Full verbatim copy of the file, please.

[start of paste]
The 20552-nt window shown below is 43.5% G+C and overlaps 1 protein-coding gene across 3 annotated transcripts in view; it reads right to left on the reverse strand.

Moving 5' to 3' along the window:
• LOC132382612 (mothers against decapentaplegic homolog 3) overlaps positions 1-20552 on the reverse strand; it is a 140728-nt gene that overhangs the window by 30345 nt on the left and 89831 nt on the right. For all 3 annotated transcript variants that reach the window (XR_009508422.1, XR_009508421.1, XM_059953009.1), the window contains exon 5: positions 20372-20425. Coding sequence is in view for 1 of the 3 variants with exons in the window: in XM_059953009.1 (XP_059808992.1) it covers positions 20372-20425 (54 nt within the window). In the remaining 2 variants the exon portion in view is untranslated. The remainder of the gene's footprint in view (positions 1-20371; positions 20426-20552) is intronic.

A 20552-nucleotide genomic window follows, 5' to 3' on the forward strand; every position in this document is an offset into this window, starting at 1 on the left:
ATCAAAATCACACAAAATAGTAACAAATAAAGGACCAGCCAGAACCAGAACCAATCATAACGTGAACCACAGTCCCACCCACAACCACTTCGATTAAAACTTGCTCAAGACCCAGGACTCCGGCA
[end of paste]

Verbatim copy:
The 20552-nt window shown below is 43.5% G+C and overlaps 1 protein-coding gene across 3 annotated transcripts in view; it reads right to left on the reverse strand.

Moving 5' to 3' along the window:
• LOC132382612 (mothers against decapentaplegic homolog 3) overlaps positions 1-20552 on the reverse strand; it is a 140728-nt gene that overhangs the window by 30345 nt on the left and 89831 nt on the right. For all 3 annotated transcript variants that reach the window (XR_009508422.1, XR_009508421.1, XM_059953009.1), the window contains exon 5: positions 20372-20425. Coding sequence is in view for 1 of the 3 variants with exons in the window: in XM_059953009.1 (XP_059808992.1) it covers positions 20372-20425 (54 nt within the window). In the remaining 2 variants the exon portion in view is untranslated. The remainder of the gene's footprint in view (positions 1-20371; positions 20426-20552) is intronic.

A 20552-nucleotide genomic window follows, 5' to 3' on the forward strand; every position in this document is an offset into this window, starting at 1 on the left:
ATCAAAATCACACAAAATAGTAACAAATAAAGGACCAGCCAGAACCAGAACCAATCATAACGTGAACCACAGTCCCACCCACAACCACTTCGATTAAAACTTGCTCAAGACCCAGGACTCCGGCA